Medications to lower your glucose level do not defer you from donating. If you have received an injection of bovine (beef) insulin made from cattle from the United Kingdom since 1980, you are not eligible to donate. This requirement is related to concerns about variant CJD, or 'mad cow' disease.
In general, acceptable as long as you have no restrictions on your physical activities, take no medications for heart disease other than aspirin and have no current (within the last six months) heart-related symptoms such as chest pain.
Wait at least six months following an episode of angina.
Wait at least six months following a heart attack.
Wait at least six months after bypass surgery or angioplasty.
If you have a pacemaker, you may donate as long as your pulse is between 50 and 100 beats per minute with no more than a small number of irregular beats, and you meet the other heart disease criteria. You should discuss your particular situation with the health historian at the time of donation.
Wait three years after completing treatment for malaria. Wait 12 months after returning from a trip to an area where malaria is found. Wait three years after moving to the United States after living in a country where malaria is found.
If you have traveled outside of the United States, your travel destinations will be reviewed to see if you were in a malaria-risk area. It would be most helpful if you came prepared to report the country and city or destinations to which you traveled, as well as the travel dates.
In almost all cases, medications will not disqualify you as a blood donor. Your eligibility will be based on the reason that the medication was prescribed. As long as the condition is under control and you are healthy, blood donation is usually permitted.
There are a handful of drugs that are of special significance in blood donation. Persons on these drugs have waiting periods following their last dose before they can donate blood:
· Accutane (isoretinoin), Proscar (finasteride), and Propecia (finasteride) - wait four weeks.
· Avodart (dutasteride)-wait six months from the last dose.
· Aspirin, no waiting period for donating blood. However you must wait 36 hours after taking aspirin or any medication containing aspirin before donating platelets by apheresis.
· Chemotherapy-type drugs used for conditions other than cancer are acceptable as long as the underlying condition is not a cause for deferral.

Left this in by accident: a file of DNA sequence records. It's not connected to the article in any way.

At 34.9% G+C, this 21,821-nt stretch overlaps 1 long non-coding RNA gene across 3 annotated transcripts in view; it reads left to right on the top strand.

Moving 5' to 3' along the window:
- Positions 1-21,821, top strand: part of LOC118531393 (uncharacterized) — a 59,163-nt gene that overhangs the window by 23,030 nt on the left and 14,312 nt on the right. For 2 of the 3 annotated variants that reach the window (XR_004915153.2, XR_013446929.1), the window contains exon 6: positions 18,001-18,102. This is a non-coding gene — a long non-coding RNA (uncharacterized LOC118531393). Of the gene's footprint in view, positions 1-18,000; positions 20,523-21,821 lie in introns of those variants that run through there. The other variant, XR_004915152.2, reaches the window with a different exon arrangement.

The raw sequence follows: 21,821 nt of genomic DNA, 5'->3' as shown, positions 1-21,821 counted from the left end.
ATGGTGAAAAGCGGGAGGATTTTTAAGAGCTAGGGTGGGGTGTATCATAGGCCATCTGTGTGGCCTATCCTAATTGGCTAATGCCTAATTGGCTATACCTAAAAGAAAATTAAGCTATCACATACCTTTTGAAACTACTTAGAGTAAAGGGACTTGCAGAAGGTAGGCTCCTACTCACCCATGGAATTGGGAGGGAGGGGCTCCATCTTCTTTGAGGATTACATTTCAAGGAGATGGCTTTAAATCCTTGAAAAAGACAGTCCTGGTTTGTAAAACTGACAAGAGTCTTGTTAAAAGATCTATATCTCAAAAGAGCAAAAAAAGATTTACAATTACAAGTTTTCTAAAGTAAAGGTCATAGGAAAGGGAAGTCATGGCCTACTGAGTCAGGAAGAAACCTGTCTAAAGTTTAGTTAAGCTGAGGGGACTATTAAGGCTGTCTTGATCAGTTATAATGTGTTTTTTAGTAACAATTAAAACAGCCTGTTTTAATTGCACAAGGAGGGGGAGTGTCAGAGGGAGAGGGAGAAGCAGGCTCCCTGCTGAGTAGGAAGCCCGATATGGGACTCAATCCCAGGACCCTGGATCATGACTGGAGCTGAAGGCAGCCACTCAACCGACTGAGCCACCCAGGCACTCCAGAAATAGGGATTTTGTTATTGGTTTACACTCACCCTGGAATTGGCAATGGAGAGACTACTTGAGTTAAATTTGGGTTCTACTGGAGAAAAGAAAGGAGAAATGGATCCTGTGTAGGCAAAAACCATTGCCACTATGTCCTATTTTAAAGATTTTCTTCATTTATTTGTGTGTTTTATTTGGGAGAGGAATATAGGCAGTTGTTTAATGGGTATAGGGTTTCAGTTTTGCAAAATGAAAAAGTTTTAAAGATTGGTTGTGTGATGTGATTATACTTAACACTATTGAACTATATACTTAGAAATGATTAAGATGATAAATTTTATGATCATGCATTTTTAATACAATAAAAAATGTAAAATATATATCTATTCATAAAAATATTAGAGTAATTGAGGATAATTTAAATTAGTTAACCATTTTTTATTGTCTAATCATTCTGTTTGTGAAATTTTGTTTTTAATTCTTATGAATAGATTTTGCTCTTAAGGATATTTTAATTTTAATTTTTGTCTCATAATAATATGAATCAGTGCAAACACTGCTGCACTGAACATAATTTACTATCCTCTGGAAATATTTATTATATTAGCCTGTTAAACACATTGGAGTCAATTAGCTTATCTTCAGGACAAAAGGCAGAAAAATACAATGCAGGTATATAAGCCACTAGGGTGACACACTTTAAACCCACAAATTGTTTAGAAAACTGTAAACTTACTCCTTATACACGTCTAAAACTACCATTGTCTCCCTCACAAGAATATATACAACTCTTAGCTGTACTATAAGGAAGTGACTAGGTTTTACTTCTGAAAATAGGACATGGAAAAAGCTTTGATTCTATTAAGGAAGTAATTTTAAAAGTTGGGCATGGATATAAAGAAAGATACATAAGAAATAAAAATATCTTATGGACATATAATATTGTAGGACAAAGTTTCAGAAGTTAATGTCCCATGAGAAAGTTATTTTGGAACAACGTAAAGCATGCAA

· Coumadin, Heparin or other prescription blood thinners- you should not donate since your blood will not clot normally. If your doctor discontinues your treatment with blood thinners, wait five days before returning to donate.
· Human pituitary-derived growth hormone at any time-you are not eligible to donate blood.
· Lupron used for condition other than cancer-acceptable as long as the underlying condition is not a cause for deferral.
· Plavix-wait 36 hours after taking this medication before donating platelets by apheresis.
· Soriatane (acitretin)-wait three years.
· Tegison (etretinate) at any time-you are not eligible to donate blood.
· Ticlid-wait 36 hours after taking this medication before donating platelets by apheresis.
If you ever took Tegison (etretinate), you are not eligible to donate blood. If you ever took human pituitary-derived growth hormone, you are not eligible to donate blood. If you take aspirin, you can donate blood. However you must wait 36 hours after taking aspirin or any medication containing aspirin before donating platelets by apheresis. If you take Ticlid or Plavix, wait 36 hours after taking these medications before donating platelets by apheresis. If you are taking prescription blood thinners such as Coumadin or Heparin, you should not donate since your blood will not clot normally. If your doctor discontinues your treatment with blood thinners, wait five days before returning to donate.
No zombies will be allowed to donate blood. Nor will members of Zombie Club or anyone who has had sexual relations with a zombie. EVER.
Last edited by jamoni
on Sat Sep 17, 2005 8:39 pm, edited 1 time in total.
JoergS wrote:Realistically, I think I can launch a nine pound chain saw at 50 fps from a shoulder mounted rubber powered bazooka...
squinty wrote:I reserve the right to yell "Dookyhole!" - or it's Hebrew equivalent if such a thing exists - whilst dispensing a barrage of palm strikes at my opponent.